5.              Fit as a fiddle – Quit sugar, dairy products and gluten and get a new life. Improve your mood, gain more energy, avoid diseases and become happy (www.kernesundfamilie.dk).

6.              No MilkLactose intolerance is the inability to metabolize lactose, because of a lack of the required enzyme lactase in the digestive system. It is estimated that 75% of adults worldwide show some decrease in lactase activity during adulthood. The frequency of decreased lactase activity ranges from as little as 5% in northern Europe, up to 71% for Sicily, to more than 90% in some African and Asian countries.The last few year it has become more popular to quite milk, even though you  are not lactose intolerant. Different “health-ideas” claim that milk is unhealthy for people (only people drink milk all life long) To quite milk is good for your skin, astma, migraine, autism etc.

7.              No Sugar – No sugar, better mood, increased physical well-being, more beautiful skin, deferred ageing, fewer mood swings; in short: a better life (www.thorbjorg.dk). “On the basis of the studies completed, there is no scientific evidence to support that children’s behaviour tends to become more hyperactive after having consumed large amounts of sugar.” (The importance of nutrition for learning and behaviour in children), Department of Human Nutrition, Faculty of Life Sciences, Copenhagen University)

8.              No wheat, Gluten-free – (Coeliac disease) For some people (persons allergic to gluten) gluten slowly breaks down the villi lining the small intestine, which makes it harder to digest proteins and interferes with the absorption of nutrients. This may cause different symptoms such as fatigue, joint and muscle pain, nausea, eczema, bloating, constipation and diarrhoea. Some people who do not suffer from the allergy may choose to avoid wheat anyway.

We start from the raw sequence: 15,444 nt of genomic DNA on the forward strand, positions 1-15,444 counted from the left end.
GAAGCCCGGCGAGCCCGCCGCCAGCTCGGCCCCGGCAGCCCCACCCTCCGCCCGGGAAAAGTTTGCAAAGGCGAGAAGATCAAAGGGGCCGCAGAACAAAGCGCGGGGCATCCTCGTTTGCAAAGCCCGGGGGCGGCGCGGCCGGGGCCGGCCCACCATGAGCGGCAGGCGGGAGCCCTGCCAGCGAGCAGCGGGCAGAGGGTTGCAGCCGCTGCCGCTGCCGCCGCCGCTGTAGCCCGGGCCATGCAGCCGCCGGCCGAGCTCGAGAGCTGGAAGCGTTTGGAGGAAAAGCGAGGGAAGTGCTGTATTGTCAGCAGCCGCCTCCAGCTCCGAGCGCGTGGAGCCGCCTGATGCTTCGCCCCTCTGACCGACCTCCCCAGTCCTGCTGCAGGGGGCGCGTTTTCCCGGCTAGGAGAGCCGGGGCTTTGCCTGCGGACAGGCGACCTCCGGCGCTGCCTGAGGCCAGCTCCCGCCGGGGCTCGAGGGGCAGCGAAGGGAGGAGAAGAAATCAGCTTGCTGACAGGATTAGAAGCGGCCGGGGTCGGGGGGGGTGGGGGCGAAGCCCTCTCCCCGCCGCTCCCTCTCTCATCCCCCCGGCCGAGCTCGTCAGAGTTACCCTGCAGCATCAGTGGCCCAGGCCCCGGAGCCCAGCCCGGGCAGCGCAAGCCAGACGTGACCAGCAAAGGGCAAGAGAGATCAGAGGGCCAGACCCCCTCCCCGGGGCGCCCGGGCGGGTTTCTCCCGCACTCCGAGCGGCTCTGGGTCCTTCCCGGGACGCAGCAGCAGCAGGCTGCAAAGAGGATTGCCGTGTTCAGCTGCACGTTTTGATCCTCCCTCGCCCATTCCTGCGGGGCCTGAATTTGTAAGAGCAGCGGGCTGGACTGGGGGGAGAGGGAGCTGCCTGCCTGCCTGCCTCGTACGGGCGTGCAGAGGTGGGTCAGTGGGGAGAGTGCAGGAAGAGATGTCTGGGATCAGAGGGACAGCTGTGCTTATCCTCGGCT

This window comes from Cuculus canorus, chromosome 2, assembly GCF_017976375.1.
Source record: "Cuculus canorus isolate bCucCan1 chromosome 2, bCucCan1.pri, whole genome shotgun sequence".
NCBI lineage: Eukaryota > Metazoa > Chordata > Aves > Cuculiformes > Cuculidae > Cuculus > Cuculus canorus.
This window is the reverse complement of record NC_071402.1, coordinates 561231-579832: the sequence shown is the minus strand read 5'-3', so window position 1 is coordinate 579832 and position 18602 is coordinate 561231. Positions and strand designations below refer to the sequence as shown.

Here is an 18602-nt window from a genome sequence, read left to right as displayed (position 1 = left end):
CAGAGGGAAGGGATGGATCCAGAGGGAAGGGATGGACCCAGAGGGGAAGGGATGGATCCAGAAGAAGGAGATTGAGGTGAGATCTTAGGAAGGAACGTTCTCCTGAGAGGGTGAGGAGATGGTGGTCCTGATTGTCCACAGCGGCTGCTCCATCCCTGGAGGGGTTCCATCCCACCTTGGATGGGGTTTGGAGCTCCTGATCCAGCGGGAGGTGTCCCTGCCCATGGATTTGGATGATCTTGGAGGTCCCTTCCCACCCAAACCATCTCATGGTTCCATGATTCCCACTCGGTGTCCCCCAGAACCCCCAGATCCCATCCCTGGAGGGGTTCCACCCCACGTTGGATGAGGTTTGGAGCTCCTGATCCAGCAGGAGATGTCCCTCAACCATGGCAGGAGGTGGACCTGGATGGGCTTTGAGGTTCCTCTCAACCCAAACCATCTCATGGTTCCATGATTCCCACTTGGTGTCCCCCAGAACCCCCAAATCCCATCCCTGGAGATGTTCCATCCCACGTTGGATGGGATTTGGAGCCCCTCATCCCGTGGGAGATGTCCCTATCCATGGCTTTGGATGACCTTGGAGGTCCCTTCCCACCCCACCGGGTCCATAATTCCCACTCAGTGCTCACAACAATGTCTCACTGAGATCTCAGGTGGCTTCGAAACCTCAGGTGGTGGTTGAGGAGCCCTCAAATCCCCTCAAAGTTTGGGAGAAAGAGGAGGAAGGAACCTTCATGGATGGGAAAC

9.              Low sodium – A low sodium diet is a diet that includes no more than 1,500 to 2,400 mgs of sodium per day. The human requirement for sodium in the diet is about 69 mg per day, which is typically less than one-tenth as much as many diets “seasoned to taste”. For certain people with salt-sensitive blood pressure, this extra intake may cause a negative effect on health.

10.           Atkins – The Atkins diet is about eating plenty of protein and fat but almost no carbohydrates. That means lots of fat meat, cheese, cream, butter, mayonnaise salads, nuts and oils but no or only very limited amounts of bread, rice, pasta and potatoes. (www.atkins.com)

11.           Stone Age food – Our contemporary diet is completely out of balance with our genetic needs. In the Stone Age about 10,000 years ago all people on Earth were hunter-gatherers and lived on wild animals, fish and shell fish, vegetables, roots, fruits, nuts and clean water. They did not eat cereals such as rice and wheat – which forms the basis for the diet of many modern cultures – and nobody ate dairy products or drank milk except for breast milk as babies. Before we began farming our health was incredibly strong. (Tor Nørtranders, Menneskeføde (Human Food) & http://www.alun.dk/sund-kost/stenalderkost-din-fremtid.html) 

Trendy food – food for a healthier life

Smoothies – Drink your way to a more beautiful and healthier life. Drink your way to a slim body, more energy and a beautiful skin. Smoothies made from fresh vegetables, fruits in rainbow colours and healthy, delicious oils. Buy them at the juice bar or make them at home.